Omaha’s first Irish neighborhood, if you can call it a neighborhood, was a hill full of dugout shanties lovingly named Gophertown.

It’s barely a footnote in the history of the Irish in Omaha. There are no historical markers at the site (now north Omaha’s Miller Park), no photographs and few mentions of the little town ever existing.

But one story that survived Gophertown’s short-lived history is a doozy.

Picture frontier Omaha in 1857. Irishman Dennis Dee, along with family members Michael and Maurice, was among 38 original male pioneers of Omaha just three years earlier. Struggling to find fortune in the new Nebraska Territory, Dee made a home in an abandoned dugout on a ridge between the towns of Saratoga and Florence. Some accounts say they dug their own homes in the dirt; others claim they simply modified remnant Native American earth shelters.

Just north of Gophertown, powerful landowners in Florence had united as the Florence Claim Club, a sort of unofficial government of the land rights of the area. Claim clubs of that era often took justice into their own hands, in several cases drowning people in the Missouri River or dunking them underwater so many times they had little choice but to relinquish their land rights to the claim club or face death and disposal downstream.

The leader of those men was James C. Mitchell, the founder of Florence. Short-lived frontier newspaper the Omaha Nebraskian described him as a “valiant and terrible man.”

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The paper’s Oct. 7, 1857, edition tells the only recorded account of a scuffle that broke out between the people of Gophertown and the Florence Claim Club. The article says Mitchell recruited a mob to storm Gophertown, angry that Dee had purchased his plot of land without the go-ahead from the claim club.

The article says the claim club’s men dressed in divers’ costumes and approached Gophertown from all angles.

The mob lost its element of surprise when it arrived in Gophertown to find all the men had left to work in the fields, roads and ditches for the day. All that remained were women and children.

Word spread from Gophertown immediately. Dee’s fellow Gophertonians returned home and armed themselves with guns, pistols and shillelaghs (Irish clubs used like nightsticks). The men were prepared to fight.

The shanty dwellers beat back the landowners and chased them from Gophertown, south past Saratoga and into the streets of Omaha. By noon, the Irish were victorious — or so it seemed.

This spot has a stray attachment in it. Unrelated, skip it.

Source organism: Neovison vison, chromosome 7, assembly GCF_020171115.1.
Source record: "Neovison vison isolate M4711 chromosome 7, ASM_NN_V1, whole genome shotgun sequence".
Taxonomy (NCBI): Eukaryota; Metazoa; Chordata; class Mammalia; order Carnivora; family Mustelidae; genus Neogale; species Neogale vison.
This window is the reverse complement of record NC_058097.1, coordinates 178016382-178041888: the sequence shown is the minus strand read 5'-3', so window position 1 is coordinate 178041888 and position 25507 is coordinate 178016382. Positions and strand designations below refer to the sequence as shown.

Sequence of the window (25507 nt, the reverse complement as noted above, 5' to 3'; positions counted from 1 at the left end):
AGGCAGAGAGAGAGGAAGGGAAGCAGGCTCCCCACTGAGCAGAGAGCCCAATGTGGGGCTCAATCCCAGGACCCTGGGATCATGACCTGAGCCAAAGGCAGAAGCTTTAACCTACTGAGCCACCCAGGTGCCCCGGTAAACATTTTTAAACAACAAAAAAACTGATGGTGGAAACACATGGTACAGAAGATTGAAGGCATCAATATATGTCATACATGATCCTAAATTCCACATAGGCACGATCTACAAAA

The landowners fled. But later that night, they returned with reinforcements.

The Nebraskian described the mettle of the men in Gophertown in Homeric terms.

“This simply caused their wrath to burn,” the article reads. “They loaded their guns and took fast hold of their (shillelaghs) and made haste to revenge themselves upon the invaders.”

When the men from Florence returned, the defenders of Gophertown did just that. According to the newspaper, the second fight ended quickly. The poor men of Gophertown were heroes that day.

“The wanderers from Florence suddenly recollected that they had some business to transact at their homes,” the story says. “They turned and fled toward Florence, looking neither to the right nor to the left but running with the speed of the wind with the tails of their coats sticking straight out behind them.

“The bullets which followed them were not swift enough to catch them.”

Not much was written about Dennis Dee after the Battle of Gophertown. The same goes for the little shanty village.

If it remained long, Gophertown certainly would have met its demise upon the creation of Miller Park in 1896, though given the scarcity of historical mentions, it probably was gone long before then. Dee died in 1888 at age 56 at his son’s home in Little Bohemia.

Meanwhile, James C. Mitchell lived only a few more years after the incident in Gophertown, dying at 49. Second to the founding of Florence, Mitchell is perhaps best known for casting the deciding vote to locate the territorial capitol in Omaha rather than Florence, spurning the very town he founded and sought to protect.

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